When Gov. Chris Christie last week detailed his final state aid figures for 2011-2012, they included an extra $150 million for suburban school districts — money the districts were encouraged to use for property tax relief.
The governor should have added, “And hurry.”
In a follow-up memo late last week, the administration indicated that districts would need to move by tomorrow if they wanted to add the extra money to next year’s tax levy. Doing so would require local boards to meet beforehand, with 48 hours notice.
“That would mean that public notice would have to be issued last week on Thursday or Friday,” said Earl Kim, superintendent of Montgomery schools.
“As you can see, it was practically impossible — certainly not possible to do in a well-considered way,” he said.
That’s not to say some won’t try for the quick tax relief. But in a sampling of districts contacted over the weekend, Kim was like most school leaders, who said they were more likely to take measured approaches. Several mentioned moving the money into surplus for the time being to help provide some needed stability going into this year and the next.
“We need to look at the fiscal stability issues first,” Kim said. “The past cuts combined with tax levy caps created instabilities that we are still working through.”
Marlboro school superintendent David Abbott said not only is there no time to put it into tax relief this year, but also even hiring back staff will be a heavy lift in time for the next school year.
Add in some wild cards like the federal government’s potential default on its debt and the impact that could have on local bonds, and Abbott said he’s not taking many chances.
“We don’t know what’s going to happen next year,” he said. “Better to have that money put away.”
The state’s memo sent to districts on Thursday laid out several options, including saving the money for 2012-2013 and even 2013-14. A spokesman for the state Department of Education said the direct tax relief remains the preference, but the administration knew the timeline was difficult.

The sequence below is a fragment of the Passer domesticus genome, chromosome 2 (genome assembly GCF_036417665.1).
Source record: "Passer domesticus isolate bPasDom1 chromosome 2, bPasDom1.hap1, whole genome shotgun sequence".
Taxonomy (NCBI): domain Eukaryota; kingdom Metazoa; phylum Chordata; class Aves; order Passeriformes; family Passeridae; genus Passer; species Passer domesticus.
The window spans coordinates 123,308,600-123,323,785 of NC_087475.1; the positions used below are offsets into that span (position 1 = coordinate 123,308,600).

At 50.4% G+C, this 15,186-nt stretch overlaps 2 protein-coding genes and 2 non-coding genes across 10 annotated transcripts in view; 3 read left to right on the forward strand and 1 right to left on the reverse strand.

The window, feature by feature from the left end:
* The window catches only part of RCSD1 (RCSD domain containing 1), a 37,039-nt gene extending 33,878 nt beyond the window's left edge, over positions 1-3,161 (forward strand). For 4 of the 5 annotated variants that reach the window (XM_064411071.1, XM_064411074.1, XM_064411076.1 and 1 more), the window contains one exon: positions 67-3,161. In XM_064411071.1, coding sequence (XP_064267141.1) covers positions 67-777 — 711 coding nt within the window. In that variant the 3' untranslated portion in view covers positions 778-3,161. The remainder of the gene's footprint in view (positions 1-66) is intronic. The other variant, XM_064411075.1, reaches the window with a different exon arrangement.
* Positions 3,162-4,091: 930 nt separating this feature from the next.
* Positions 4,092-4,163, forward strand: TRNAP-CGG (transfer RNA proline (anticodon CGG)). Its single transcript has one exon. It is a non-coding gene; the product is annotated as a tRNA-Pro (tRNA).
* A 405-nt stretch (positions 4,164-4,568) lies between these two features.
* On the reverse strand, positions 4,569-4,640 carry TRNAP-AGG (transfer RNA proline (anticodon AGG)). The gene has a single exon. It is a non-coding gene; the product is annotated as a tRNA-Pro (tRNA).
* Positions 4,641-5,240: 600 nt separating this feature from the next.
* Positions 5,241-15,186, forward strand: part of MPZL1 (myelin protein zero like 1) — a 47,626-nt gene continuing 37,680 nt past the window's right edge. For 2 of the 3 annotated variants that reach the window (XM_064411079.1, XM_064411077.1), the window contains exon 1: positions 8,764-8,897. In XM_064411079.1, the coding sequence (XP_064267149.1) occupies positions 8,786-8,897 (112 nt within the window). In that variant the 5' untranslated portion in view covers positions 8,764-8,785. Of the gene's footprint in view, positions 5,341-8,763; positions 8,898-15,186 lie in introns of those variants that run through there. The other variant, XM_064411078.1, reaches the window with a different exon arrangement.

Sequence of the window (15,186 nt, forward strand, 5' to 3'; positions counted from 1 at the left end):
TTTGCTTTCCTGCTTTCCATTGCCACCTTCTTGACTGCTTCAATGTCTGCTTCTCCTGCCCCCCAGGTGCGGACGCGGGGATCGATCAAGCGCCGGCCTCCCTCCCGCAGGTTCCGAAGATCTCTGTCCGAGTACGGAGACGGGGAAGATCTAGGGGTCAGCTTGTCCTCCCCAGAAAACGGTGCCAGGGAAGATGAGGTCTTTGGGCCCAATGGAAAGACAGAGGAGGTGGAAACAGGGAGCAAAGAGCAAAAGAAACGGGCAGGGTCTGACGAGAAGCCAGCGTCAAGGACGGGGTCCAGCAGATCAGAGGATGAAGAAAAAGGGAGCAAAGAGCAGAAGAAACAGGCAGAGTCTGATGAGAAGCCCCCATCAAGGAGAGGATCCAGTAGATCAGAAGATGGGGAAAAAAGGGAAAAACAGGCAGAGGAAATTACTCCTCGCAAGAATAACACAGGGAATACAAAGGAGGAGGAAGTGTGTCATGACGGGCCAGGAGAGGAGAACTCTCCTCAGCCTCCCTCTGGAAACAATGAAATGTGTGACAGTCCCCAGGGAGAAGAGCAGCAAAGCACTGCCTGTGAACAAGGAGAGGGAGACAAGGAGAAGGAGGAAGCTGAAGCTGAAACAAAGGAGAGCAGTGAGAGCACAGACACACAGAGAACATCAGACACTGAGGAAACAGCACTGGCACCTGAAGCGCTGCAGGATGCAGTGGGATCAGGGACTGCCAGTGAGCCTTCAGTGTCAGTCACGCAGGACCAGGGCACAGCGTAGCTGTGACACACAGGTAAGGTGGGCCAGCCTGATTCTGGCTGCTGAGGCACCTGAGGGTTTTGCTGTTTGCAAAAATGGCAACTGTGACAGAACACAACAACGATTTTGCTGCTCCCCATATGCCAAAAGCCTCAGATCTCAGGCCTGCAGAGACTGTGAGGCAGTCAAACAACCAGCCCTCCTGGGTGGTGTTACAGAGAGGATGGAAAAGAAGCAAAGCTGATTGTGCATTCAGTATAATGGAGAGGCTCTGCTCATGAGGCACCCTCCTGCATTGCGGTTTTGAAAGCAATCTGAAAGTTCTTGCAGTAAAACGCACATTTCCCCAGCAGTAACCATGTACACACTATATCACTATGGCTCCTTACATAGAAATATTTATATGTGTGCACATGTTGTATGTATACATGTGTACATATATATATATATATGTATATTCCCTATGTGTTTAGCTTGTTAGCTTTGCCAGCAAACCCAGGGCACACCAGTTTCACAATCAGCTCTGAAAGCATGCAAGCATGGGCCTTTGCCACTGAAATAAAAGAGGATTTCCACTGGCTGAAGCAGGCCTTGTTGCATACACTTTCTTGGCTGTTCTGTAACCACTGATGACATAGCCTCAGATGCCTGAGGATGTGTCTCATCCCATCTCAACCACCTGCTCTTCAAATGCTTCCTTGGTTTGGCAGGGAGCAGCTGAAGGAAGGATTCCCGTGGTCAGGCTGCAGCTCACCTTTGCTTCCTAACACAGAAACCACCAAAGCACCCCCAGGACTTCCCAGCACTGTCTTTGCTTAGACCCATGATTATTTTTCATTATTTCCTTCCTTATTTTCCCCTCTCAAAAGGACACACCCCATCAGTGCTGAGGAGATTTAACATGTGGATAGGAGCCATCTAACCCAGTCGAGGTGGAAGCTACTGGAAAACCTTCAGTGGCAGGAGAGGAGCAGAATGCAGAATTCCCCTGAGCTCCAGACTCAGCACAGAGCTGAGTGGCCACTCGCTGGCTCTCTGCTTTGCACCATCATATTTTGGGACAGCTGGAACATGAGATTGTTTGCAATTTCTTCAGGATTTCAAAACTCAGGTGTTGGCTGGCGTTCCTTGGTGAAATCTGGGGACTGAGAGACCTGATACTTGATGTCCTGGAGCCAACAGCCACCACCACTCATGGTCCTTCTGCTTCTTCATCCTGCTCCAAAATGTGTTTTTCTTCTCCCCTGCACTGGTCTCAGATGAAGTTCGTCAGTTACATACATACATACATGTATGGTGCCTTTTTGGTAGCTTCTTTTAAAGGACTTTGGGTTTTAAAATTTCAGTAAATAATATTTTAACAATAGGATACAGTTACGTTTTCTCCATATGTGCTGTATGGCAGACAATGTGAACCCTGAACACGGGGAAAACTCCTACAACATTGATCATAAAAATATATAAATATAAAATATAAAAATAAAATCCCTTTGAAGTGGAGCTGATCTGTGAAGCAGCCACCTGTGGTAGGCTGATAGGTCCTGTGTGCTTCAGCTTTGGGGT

“The administration wanted the districts to look at this as an opportunity, and while we realize there is not much time, we certainly thought it was worth a try,” said Justin Barra, the department’s new communications director.
Still, if districts do apply the money to the coming year’s budget, it will need approval of the state’s executive county superintendents. There is no deadline for those decisions, Barra said.
“We would encourage that if they decide to spend it this year that they do it in ways that drive student achievement,” he said.
When asked if that would mean only instructional programs and not items such as student transportation or extracurricular programs that were often victims of cuts last year, Barra said districts would be given wide latitude.
“These are decisions at the local level and we did not put additional restrictions,” he said.
Piscataway superintendent Robert Copeland is slated to get an additional $900,000, and he said it will help bring some budget relief to the year.
There is a chance to put it toward technology as well as maybe some new hiring to help bring down class sizes, he said. And putting it to surplus for now also will be considered.
“I’ll give my board some options, including to do nothing,” he said.
But first thing today, Copeland said he’ll place a call to the state’s office in Middlesex County. “I’m going to call the county superintendent and have them tell us what are our marching orders,” he said.